Every week it seems, there are more stories about communities around the world banning or limiting tourism in order to protect that which they hold dear. Most recently, it has been the news that three Thai islands have been shut to tourism, with beach umbrellas, shops and restaurants all slated to be removed.
I’d never heard of the islands of Koh Khai Nok, Koh Khai Nui and Koh Khai Nai until this week. When I visited Thailand as a backpacker 25 years ago, it was Koh Pha Ngan and Koh Samui where those of us seeking escape and a good party went. We spoiled them; so we moved on to the next palm-fringed islands in our self-defeating quest for the undiscovered and pristine.
In Iceland, it was reported last week, the government is moving to restrict Airbnb rentals to protect the integrity of its communities. So fast is tourism growing that the country is expected to receive 1.6 million visitors this year, a 29 per cent increase on 2015. Bear in mind that Iceland’s population is just 332,529.
While overall tourism to the country is likely to grow by 29 per cent this year, Airbnb rentals in Iceland were estimated to have increased by 124 per cent in just 12 months. Much of that growth is itself a form of backlash against mainstream tourism, with greater numbers of tourists seeking a more authentic experience and a deeper connection to local culture. Indeed Airbnb’s latest global campaign – known as “Live there” – capitalises on this urge, addressing “the growing dissatisfaction and disappointment which has become increasingly associated with modern day standardised tourist offerings.”
The trouble is, that which began as a backlash against the mainstream is fast becoming the mainstream. The increasingly ubiquitous coffee shops and quirky cafes become filled with international hipsters. The museums and galleries teem with foreign visitors seeking a selfie, with the Botticelli now serving as little more than a backdrop.
And the people that live there? They are vacating their properties and renting them to us instead. As they do the very authenticity we seek becomes hollowed out.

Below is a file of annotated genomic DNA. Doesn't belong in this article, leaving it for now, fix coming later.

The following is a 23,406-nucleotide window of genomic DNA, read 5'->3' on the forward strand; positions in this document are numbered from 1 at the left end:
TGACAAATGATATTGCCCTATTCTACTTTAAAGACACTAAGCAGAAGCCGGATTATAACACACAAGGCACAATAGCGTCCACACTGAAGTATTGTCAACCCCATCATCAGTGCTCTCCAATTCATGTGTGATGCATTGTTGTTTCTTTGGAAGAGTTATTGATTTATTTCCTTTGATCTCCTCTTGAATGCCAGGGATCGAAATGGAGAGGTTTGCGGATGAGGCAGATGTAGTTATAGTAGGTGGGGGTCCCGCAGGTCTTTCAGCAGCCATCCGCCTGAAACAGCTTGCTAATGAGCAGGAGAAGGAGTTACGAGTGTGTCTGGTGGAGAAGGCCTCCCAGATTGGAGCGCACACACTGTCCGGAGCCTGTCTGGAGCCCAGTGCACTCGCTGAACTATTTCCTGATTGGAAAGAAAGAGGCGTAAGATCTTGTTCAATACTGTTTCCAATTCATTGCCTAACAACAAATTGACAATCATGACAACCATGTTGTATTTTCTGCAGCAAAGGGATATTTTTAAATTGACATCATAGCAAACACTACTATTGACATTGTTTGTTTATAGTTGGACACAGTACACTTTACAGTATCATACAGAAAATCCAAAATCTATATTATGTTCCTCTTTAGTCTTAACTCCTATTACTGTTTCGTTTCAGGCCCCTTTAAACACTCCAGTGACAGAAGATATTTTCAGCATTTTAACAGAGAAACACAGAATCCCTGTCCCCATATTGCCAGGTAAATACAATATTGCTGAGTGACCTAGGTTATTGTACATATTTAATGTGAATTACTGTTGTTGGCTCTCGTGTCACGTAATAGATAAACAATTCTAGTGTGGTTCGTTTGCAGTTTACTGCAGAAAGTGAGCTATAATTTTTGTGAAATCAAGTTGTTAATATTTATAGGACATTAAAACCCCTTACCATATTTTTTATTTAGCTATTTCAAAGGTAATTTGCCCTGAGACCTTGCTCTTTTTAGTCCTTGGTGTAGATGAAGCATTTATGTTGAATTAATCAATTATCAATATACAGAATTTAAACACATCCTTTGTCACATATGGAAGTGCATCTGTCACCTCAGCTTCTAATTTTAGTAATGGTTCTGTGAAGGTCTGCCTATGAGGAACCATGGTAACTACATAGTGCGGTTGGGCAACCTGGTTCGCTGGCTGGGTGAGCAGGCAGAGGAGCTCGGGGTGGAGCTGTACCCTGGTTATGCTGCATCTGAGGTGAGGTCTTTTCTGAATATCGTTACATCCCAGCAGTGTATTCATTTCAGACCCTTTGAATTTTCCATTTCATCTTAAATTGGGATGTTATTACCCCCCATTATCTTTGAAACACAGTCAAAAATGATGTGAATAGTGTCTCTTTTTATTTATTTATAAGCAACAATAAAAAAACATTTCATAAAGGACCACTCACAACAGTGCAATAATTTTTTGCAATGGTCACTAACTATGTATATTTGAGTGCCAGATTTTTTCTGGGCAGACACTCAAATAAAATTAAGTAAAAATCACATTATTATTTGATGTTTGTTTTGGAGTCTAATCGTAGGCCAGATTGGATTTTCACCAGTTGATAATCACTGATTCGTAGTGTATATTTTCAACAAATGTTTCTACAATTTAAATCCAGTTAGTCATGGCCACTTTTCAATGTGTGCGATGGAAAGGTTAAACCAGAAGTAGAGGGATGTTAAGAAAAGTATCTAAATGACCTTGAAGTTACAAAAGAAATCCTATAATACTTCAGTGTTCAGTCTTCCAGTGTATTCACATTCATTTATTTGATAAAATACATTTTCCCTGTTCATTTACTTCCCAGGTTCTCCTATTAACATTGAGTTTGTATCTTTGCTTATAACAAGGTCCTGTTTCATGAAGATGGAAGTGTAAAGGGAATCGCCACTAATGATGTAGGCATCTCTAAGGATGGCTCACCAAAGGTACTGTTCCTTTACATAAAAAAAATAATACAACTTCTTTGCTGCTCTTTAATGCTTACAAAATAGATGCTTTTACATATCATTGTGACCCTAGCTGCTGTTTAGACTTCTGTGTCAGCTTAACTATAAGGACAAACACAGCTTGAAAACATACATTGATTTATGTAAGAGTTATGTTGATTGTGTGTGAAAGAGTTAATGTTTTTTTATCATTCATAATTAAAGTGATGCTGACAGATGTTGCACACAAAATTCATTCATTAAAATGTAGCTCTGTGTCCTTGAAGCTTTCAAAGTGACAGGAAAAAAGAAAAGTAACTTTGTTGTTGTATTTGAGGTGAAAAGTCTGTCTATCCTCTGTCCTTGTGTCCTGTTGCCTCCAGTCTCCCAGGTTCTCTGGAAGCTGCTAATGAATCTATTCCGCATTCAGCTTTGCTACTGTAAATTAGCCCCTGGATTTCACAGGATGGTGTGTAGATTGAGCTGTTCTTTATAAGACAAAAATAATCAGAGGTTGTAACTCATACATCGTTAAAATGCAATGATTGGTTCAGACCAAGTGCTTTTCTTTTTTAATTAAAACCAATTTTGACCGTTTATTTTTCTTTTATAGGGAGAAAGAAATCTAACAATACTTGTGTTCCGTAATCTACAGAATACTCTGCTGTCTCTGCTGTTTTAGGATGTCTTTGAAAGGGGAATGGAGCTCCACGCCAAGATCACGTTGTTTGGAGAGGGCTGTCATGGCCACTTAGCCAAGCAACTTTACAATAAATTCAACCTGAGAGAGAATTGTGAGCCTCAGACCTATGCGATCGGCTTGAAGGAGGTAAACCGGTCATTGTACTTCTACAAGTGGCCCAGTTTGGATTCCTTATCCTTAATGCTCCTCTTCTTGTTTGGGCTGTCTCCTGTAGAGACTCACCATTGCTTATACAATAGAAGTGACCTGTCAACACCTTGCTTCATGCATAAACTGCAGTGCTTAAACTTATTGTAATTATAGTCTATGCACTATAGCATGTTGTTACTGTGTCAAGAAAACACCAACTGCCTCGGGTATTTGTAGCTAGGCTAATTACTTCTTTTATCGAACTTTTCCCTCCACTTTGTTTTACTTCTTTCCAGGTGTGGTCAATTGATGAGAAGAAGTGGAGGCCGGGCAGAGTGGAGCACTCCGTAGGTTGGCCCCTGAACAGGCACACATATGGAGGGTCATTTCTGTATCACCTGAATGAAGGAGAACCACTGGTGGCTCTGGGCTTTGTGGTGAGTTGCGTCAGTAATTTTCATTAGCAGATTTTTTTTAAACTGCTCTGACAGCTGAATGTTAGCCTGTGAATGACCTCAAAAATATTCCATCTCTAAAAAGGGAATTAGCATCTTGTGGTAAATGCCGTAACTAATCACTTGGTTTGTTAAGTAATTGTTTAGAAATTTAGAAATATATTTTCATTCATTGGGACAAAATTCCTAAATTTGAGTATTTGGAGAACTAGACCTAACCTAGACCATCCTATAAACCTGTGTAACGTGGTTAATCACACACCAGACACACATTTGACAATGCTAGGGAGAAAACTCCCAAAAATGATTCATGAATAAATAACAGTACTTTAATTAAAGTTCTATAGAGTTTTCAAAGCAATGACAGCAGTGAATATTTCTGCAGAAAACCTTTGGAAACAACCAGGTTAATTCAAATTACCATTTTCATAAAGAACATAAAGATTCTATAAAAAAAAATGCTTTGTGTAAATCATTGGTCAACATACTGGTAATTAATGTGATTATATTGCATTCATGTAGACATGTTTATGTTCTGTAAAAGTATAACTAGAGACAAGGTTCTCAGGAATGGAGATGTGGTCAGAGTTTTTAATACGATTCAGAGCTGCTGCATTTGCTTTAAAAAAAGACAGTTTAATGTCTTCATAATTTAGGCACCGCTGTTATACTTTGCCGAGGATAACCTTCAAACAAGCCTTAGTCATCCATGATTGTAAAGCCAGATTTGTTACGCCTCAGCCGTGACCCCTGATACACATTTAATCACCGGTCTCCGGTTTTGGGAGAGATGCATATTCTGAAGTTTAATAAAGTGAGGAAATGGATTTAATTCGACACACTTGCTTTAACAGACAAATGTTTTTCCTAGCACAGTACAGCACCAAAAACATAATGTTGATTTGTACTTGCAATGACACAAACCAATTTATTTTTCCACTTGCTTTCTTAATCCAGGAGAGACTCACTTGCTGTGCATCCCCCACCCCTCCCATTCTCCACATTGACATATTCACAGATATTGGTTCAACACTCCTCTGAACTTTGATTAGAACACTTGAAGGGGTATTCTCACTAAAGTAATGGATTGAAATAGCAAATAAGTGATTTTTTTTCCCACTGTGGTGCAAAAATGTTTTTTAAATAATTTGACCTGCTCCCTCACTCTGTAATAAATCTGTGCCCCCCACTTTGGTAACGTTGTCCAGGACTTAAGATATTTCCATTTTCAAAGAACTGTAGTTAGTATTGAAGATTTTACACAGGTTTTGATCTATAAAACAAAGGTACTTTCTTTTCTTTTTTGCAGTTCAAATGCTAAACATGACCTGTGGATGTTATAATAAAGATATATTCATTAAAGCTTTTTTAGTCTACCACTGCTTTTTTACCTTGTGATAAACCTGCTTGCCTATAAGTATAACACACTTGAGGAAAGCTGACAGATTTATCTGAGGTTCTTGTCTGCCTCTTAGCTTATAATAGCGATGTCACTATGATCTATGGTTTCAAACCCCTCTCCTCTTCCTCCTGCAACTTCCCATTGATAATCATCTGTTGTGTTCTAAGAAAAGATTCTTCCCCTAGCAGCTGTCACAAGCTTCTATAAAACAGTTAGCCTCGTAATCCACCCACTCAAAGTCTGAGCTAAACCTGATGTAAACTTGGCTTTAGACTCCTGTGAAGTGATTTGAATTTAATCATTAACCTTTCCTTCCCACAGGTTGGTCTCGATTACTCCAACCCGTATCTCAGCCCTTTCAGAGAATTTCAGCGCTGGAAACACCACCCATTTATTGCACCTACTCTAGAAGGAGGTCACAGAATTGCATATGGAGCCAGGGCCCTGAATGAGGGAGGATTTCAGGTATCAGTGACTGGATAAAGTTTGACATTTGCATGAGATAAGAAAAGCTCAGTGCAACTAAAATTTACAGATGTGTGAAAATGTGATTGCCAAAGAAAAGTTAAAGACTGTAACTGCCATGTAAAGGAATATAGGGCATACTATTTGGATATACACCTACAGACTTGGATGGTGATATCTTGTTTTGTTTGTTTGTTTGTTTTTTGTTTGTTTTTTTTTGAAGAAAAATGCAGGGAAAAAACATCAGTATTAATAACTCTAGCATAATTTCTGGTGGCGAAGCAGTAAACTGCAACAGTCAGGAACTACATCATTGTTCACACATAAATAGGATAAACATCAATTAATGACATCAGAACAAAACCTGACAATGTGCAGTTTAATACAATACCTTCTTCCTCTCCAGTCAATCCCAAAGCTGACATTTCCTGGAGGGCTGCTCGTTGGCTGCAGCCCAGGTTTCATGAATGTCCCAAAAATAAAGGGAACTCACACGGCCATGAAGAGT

In Greek tragedy this is called Hamartia. It is the fatal flaw in the hero’s personality that sows the seed of his own downfall. Creon was obstinate. Hamlet indecisive. For tourism it is the lure of the authentic place, of somewhere untouched by tourism.
Almost every destination markets itself according to this model, using some form of generic, catch-all appeal to perfection. Everywhere is presented as pure, natural and waiting-to-be-discovered. Even when so-called responsible tourism seeks to present itself as distinct from the mainstream, it mostly does so by reinforcing the same dominant story theme – by accentuating the authentic, and lingering over the local.
It is getting tired. “Brands flogging good taste, with their authentic and artisanal crafts, often use fabricated heritage and falsified narratives to sell their products, and people – when wise to it – just don’t like it,” writes Henrietta Thompson, Editor at Large of the magazine wallpaper*, adding: “It is no longer possible to be all things to all people and as soon as it looks like you might be, rest assured the backlash is already coiled, waiting to strike.
From Iceland to Thailand, Berlin to the Balearics, the latest cycle in this backlash has very much begun. A new narrative is urgently needed if the industry is to avoid turning in on itself and destroying the very resources on which it relies.
Otherwise our story risks ending the same way that tragedies always do.